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15, 11, 9, 5, 4, 3, 2… !!!!

If that was the countdown to some good event, such as a party, or our departure, we would be anxiously awaiting the arrival of zero. When, however, it is our digital depth recorder and we are sailing along at 5 or so knots, panic is a better description of how we were feeling!

Yesterday was another day full of firsts for us. We headed out for a sail with our daughter Cass and her boyfriend to an area we had never sailed before. We also had our big Genoa up and that is the first time Rebecca and I had used it on our own. The area we were cruising to has numerous very shallow areas that we needed to navigate through and around. This is very different from where we had been sailing all last season.

Originally intending to anchor off the western end of Simcoe Island, when we arrived we found the wind direction made that unsuitable. A quick check of the charts and we made the decision to move around to the other side and anchor in Sand Bay on Wolfe Island. What is it about Murphy’s Law… by the time we arrived there the wind had clocked 180˚! Oh well… it would have to do. We weren’t planning on spending the night there anyway.

The anchorage is very cool and has a big wind farm towering over us. The water was shallow and clear and we could see the bottom. Our friends on Pirate Jenny arrived a short time later and rafted up to us (another first). We were happy to help celebrate their son’s engagement with some Champagne (two days in a row) on our tramp! Thanks for including us guys.

With the sun getting lower in the sky we all decided to head back. That is when we experienced the above mentioned depth issues. A quick tack saved us from any damage but it was definitely not pleasant. The day ended well with us arriving back at the dock just before nightfall. We’re looking forward to having several more day trips with our friends and relatives before we take off.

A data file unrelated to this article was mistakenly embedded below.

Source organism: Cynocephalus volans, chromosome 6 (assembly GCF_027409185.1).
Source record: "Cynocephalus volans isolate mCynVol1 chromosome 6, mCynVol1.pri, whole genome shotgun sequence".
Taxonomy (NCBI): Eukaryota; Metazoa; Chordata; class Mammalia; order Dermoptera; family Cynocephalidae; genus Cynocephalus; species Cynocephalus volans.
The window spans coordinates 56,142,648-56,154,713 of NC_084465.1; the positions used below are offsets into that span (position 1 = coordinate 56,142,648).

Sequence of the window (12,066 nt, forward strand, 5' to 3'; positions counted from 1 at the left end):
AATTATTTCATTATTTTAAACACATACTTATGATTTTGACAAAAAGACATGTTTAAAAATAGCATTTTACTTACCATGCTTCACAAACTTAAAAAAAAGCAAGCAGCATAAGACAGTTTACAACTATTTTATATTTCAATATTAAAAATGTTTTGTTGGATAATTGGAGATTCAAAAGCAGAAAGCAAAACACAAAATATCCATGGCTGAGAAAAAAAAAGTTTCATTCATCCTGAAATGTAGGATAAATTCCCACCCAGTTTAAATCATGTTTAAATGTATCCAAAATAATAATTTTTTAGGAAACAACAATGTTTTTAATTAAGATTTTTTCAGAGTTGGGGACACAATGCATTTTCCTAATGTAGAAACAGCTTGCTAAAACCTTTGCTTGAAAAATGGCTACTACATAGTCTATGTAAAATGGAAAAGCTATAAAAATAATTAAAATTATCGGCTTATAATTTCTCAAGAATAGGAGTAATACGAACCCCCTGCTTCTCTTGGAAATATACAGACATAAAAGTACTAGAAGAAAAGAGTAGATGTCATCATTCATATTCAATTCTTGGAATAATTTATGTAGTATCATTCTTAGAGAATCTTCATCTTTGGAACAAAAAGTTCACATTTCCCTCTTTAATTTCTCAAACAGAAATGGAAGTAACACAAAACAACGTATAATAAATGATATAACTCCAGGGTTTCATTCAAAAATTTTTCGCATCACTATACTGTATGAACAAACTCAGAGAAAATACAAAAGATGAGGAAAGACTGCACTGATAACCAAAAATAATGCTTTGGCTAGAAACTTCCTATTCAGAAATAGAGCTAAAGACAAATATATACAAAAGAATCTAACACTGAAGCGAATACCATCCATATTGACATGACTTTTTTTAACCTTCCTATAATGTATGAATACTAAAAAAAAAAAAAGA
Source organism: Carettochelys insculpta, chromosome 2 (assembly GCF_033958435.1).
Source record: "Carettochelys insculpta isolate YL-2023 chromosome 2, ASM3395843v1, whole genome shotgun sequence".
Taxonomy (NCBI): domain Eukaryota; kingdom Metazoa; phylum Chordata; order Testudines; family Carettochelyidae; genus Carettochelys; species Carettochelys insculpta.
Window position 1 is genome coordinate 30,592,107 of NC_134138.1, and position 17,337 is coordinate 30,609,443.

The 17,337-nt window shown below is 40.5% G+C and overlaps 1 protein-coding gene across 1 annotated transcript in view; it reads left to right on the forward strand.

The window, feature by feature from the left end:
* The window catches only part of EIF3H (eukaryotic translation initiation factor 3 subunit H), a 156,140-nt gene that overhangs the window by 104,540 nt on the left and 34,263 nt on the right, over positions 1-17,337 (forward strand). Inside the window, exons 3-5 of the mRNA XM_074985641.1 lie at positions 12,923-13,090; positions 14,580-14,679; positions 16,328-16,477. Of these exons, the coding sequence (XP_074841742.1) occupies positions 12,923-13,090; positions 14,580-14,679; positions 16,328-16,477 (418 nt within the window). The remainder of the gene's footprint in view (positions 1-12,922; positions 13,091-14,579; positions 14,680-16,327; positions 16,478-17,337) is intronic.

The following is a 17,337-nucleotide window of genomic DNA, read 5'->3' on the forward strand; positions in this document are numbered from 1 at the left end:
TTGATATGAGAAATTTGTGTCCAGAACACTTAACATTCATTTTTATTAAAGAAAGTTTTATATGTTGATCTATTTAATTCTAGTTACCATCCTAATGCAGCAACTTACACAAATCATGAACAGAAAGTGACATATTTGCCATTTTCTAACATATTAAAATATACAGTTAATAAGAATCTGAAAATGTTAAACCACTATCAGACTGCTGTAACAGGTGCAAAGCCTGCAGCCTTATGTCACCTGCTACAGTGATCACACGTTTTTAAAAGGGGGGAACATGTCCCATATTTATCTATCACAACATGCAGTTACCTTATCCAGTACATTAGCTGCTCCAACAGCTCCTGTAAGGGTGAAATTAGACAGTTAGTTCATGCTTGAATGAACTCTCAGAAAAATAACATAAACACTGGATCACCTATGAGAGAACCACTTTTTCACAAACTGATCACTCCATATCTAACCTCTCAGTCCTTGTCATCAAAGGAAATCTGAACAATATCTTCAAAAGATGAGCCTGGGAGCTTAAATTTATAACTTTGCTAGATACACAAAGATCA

10 Comments

  1. Yes, that’s not the kind of countdown we want to see. Glad everything turned out okay. Sounds like ya’ll are really getting to enjoy Katana now.

  2. You never told me you had a daughter my age…..You guys look too young…Here is a question for ya…..How will you deal with being away from your daughter for so long….Looks like another great day aboard __________. Is the name official yet?

    • Too funny!

      Of course we will miss her, just as we do now because she lives in a city a few hours away. Hopefully we will be able to have her visit semi-frequently.
      As for the name, no, we have not yet “registered” her (documented for you Americans) as Katana. Completing the paperwork is on our list for today. Fun stuff.

  3. With all the time you are going to spend on the intracoastal and in the Chesapeake, you will certainly “sniff the bottom” before long. I’ve found the PDQ easy to get off of mud, but read-up on getting off, because if you don’t touch mud occasionally, you just aren’t trying!

    Coral, of course, is different.

    On a different note, there are 2 things you should really do:
    * Measure your mast height with a tape measure. There are a lot of bridges. Add for the antennas. And don’t believe all of the posted numbers; I have seen bridges that were clearly 1-2 feet lower than stated.
    * Calibrate your depth sounder. Clearly, you were not in 2 feet of water, since you draw ~ 3.7 feet. I don’t mean electronically calibrate it – simple anchor in shallow water and then measure the distance from the keel to the ground. On our boat, at 3.5 feet we still have ~ 3 inches – what is important is knowing the smallest number you can live with. We try to saty to 4.5+. So far, with soft bottoms, that has been a good safety margin.

    • I have not personally verified this but the previous owner, who I trust, told me that the depth sounder was calibrated so that when it reaches zero we are on bottom. The height of our mast is 49′ although that might not take into account the antenna. I guess it would be prudent to verify both of these things ourselves!

  4. Escellent point about the depth sounder! It measures from where it is located, and as it is calibrated. You have to know what the real depth is at each reading. Sort of like swinging the compass.

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